In Thailand, a controversial amnesty bill that would have allowed exiled former PM Thaksin Shinawatra to return to Thailand ignited a wave of protests that swelled into a movement to unseat Prime Minister Yingluck Shinawatra’s Pheu Thai Party-led government. Suthep Thaugsuban, a former member of the opposition Democrat Party, is leading the largest protests in Bangkok since 2010 in an attempt to end the “Thaksin regime” and demanding formation of a “People’s Council” to govern. Protesters have occupied ministries and government buildings. The government invoked the Internal Security Act in Bangkok and neighbouring provinces, while insisting that its security forces would exercise maximum restraint. At least two people were killed and dozens injured in protest-related violence on 30 November. On 1 December, police fired tear gas at protesters attempting to breach security barriers at Government House while the PM was forced to flee a police complex which came under siege.
Bangladesh’s political crisis deepened as the opposition Bangladesh National Party (BNP) continued to reject what it calls a “one-sided election” and refused to join an “all-party” interim cabinet established to supervise forthcoming polls, in protest at an earlier constitutional amendment by the government to remove the requirement that a caretaker government be installed to govern during election season. Clashes between supporters of the BNP and the ruling Awami League and security forces claimed further lives during the month as the BNP escalated its street protests and shutdowns in an attempt to increase its leverage.
After nearly a decade of deadlock, Iran and the P5+1 group of countries reached an historic interim agreement on Iran’s nuclear program on 24 November (see our statement). The agreement defines a “peaceful Iranian nuclear program” as the two sides’ common objective. It begins with details of confidence-building measures which suspend the most troublesome aspects of Iran’s nuclear program in return for some targeted and reversible sanctions relief, and outlines the main elements of the final step that will include the normalisation of Iran’s nuclear dossier and removal of all nuclear-related sanctions. Momentous challenges remain, particularly in negotiating a comprehensive agreement in the next six months, as major differences remain and the deal faces considerable opposition, led principally by Israel and Saudi Arabia (See our latest report and recent commentary in French).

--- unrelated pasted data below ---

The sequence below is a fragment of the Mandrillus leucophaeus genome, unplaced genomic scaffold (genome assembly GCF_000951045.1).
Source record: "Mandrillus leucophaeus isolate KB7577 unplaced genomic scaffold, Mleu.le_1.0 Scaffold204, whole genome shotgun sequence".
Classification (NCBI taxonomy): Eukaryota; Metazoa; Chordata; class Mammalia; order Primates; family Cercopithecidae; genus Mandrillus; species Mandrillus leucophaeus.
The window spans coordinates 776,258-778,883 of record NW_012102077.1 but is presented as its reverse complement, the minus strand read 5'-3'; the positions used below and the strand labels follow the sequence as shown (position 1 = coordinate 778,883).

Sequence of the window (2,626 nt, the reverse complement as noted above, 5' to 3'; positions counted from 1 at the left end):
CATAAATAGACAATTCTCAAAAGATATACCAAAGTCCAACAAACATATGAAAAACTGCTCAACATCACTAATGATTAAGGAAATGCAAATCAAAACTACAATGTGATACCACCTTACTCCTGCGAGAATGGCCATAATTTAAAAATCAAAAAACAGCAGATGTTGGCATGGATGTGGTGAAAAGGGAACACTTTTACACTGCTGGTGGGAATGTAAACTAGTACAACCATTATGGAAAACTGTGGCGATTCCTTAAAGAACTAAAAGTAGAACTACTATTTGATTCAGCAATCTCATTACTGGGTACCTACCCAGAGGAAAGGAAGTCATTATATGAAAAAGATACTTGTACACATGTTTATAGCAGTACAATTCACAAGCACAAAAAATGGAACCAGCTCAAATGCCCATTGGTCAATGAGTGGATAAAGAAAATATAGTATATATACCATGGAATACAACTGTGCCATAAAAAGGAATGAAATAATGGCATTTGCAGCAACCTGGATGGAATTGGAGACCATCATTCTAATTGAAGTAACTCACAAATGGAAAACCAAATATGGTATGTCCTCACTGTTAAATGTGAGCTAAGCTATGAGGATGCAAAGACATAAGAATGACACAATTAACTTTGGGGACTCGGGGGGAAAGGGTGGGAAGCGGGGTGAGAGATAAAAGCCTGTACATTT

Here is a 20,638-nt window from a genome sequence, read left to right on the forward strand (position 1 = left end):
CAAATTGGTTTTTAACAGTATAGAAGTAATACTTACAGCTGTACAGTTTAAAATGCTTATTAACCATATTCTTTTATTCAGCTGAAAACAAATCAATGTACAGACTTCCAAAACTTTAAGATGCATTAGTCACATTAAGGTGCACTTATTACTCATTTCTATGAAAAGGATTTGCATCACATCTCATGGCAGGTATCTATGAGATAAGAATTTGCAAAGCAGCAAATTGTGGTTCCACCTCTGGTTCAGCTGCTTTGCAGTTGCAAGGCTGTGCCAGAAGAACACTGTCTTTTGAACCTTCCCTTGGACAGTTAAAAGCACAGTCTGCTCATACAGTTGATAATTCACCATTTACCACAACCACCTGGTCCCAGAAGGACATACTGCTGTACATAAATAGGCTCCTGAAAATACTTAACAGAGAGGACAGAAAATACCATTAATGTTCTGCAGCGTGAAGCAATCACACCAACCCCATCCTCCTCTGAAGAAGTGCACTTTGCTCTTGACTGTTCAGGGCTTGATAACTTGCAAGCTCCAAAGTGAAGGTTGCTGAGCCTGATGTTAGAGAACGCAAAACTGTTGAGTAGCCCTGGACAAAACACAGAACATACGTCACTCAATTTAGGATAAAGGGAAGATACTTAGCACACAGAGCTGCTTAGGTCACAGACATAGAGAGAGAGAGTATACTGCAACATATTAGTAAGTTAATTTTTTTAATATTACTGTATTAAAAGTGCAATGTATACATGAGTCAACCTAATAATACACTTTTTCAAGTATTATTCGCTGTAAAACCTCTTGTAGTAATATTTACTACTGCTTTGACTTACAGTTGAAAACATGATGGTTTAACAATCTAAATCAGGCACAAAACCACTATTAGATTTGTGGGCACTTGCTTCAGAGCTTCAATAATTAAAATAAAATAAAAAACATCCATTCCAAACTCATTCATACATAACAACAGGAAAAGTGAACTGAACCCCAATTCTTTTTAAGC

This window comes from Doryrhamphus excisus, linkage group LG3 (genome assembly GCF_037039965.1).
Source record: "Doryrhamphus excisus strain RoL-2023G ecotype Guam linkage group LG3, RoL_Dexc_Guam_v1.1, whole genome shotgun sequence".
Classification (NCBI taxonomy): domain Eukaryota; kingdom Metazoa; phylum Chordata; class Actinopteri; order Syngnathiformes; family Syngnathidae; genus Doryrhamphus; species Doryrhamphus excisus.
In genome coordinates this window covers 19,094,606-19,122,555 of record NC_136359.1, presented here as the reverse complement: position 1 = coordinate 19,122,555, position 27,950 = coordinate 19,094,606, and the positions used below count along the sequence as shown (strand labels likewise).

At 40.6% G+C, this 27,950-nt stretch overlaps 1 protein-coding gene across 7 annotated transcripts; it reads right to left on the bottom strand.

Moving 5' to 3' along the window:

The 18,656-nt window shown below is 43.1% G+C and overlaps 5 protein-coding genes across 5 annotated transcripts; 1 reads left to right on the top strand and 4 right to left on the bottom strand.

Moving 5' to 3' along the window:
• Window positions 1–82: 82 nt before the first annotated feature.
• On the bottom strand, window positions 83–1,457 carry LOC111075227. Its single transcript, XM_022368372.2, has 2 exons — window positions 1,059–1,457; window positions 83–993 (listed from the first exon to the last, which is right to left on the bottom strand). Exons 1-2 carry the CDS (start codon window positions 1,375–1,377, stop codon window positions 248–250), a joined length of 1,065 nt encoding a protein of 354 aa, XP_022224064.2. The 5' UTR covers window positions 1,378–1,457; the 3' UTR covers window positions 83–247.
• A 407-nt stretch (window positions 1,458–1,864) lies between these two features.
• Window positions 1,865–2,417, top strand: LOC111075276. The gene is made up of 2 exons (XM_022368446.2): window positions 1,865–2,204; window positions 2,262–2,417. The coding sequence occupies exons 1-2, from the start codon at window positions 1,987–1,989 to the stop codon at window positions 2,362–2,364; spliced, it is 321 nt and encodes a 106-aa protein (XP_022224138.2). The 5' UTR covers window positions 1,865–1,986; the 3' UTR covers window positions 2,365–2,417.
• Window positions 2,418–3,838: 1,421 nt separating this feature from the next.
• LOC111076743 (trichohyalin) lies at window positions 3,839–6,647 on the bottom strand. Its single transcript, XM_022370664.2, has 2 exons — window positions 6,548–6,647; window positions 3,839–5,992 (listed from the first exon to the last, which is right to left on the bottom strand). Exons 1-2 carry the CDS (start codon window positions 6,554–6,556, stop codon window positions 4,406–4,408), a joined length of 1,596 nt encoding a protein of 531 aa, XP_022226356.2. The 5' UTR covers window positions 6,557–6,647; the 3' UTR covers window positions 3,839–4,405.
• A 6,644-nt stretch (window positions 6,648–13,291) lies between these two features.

The Democratic Republic of Congo’s central government, supported by UN peacekeeping forces, deployed state services to the eastern provinces following last month’s defeat of the M23 rebellion. Efforts focused on restoring a measure of state authority to the insecurity-wracked region, while steps towards tackling longstanding impunity were made as soldiers accused of mass rape in Minova in 2012 were put on trial. UN and Congolese officials now plan to turn their efforts towards neutralising the FDLR.
December 2013 TRENDS*
Bangladesh, Central African Republic, China/Japan, Lebanon, Thailand, Yemen
DR Congo, Iran
Afghanistan, Algeria, Armenia, Azerbaijan, Bahrain, Bolivia, Bosnia, Burundi, Cameroon, Central African Republic, Chad, Colombia, Côte d’Ivoire, Cyprus, Egypt, Eritrea, Ethiopia, Georgia, Guatemala, Guinea, Guinea-Bissau, India (non-Kashmir), Indonesia, Iraq, Israel-Palestine, Kashmir, Kazakhstan, Kenya, Korean Peninsula, Kosovo, Kyrgyzstan, Liberia, Libya, Madagascar, Mali, Mauritania, Mexico, Morocco, Mozambique, Myanmar, Nagorno-Karabakh (Azerbaijan), Nepal, Niger, Nigeria, North Caucasus (Russia), Pakistan, Philippines, Rwanda, Somalia, South Sudan, Sri Lanka, Sudan, Syria, Tajikistan, Tunisia, Turkey, Turkmenistan, Uganda, Ukraine, Uzbekistan, Venezuela, Western Sahara, Zimbabwe
December 2013 OUTLOOK
Conflict Risk Alert
Conflict Resolution Opportunity
*NOTE: CrisisWatch trends are intended to reflect changes within countries or situations from month to month, not comparisons between countries. For example, no "conflict risk alert" is given for a country where violence has been occurring and is expected to continue in the coming month: such an indicator is given only where new or significantly escalated violence is feared.